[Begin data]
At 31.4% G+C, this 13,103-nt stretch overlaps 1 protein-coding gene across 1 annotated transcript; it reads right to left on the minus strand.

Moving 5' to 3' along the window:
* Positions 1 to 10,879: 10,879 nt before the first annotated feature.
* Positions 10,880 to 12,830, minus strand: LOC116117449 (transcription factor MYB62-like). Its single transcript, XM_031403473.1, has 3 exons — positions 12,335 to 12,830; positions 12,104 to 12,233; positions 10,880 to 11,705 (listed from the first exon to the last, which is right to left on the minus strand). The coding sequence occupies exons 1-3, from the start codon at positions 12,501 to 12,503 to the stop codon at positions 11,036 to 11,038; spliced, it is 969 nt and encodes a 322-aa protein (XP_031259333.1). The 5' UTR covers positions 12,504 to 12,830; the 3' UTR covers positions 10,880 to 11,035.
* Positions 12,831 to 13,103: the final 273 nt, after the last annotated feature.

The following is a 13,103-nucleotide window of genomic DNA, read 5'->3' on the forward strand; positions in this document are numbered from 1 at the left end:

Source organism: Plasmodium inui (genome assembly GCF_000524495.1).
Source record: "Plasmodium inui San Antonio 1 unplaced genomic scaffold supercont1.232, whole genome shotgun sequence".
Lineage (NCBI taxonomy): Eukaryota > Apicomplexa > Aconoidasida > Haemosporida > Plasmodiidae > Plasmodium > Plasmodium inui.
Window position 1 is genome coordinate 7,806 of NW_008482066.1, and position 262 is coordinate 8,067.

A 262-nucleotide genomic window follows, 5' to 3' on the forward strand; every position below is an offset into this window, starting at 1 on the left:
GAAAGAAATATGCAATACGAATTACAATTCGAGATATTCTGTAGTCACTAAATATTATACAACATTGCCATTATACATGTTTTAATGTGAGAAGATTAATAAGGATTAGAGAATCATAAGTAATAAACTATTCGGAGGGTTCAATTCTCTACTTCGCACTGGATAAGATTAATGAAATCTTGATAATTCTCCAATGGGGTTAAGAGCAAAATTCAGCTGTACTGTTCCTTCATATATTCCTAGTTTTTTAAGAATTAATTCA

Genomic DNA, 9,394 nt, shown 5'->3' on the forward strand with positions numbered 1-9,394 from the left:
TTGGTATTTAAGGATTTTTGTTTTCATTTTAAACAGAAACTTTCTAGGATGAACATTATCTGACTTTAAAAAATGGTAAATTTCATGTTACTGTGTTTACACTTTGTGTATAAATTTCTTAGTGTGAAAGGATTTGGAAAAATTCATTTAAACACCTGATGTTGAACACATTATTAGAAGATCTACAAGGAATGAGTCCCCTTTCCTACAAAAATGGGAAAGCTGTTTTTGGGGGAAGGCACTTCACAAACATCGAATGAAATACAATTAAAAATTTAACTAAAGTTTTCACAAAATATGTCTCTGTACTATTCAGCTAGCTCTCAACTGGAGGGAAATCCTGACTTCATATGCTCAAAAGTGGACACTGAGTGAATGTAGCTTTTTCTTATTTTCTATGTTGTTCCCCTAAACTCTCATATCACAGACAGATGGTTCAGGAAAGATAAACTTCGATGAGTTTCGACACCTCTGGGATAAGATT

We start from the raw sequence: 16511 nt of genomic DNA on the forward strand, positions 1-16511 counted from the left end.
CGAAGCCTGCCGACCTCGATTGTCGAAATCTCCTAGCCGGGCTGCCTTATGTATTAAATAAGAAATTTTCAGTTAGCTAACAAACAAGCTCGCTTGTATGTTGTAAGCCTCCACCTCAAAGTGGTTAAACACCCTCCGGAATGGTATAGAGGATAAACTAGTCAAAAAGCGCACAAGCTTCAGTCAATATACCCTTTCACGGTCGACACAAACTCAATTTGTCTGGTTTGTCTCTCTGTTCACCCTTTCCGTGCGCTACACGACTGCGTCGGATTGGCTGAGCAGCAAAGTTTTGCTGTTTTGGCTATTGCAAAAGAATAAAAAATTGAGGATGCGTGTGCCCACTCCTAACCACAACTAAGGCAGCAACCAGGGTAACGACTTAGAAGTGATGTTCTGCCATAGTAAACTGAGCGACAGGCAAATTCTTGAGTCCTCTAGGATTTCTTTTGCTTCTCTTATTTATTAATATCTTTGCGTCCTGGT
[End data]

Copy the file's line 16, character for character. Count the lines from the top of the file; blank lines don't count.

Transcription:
CGAAGCCTGCCGACCTCGATTGTCGAAATCTCCTAGCCGGGCTGCCTTATGTATTAAATAAGAAATTTTCAGTTAGCTAACAAACAAGCTCGCTTGTATGTTGTAAGCCTCCACCTCAAAGTGGTTAAACACCCTCCGGAATGGTATAGAGGATAAACTAGTCAAAAAGCGCACAAGCTTCAGTCAATATACCCTTTCACGGTCGACACAAACTCAATTTGTCTGGTTTGTCTCTCTGTTCACCCTTTCCGTGCGCTACACGACTGCGTCGGATTGGCTGAGCAGCAAAGTTTTGCTGTTTTGGCTATTGCAAAAGAATAAAAAATTGAGGATGCGTGTGCCCACTCCTAACCACAACTAAGGCAGCAACCAGGGTAACGACTTAGAAGTGATGTTCTGCCATAGTAAACTGAGCGACAGGCAAATTCTTGAGTCCTCTAGGATTTCTTTTGCTTCTCTTATTTATTAATATCTTTGCGTCCTGGT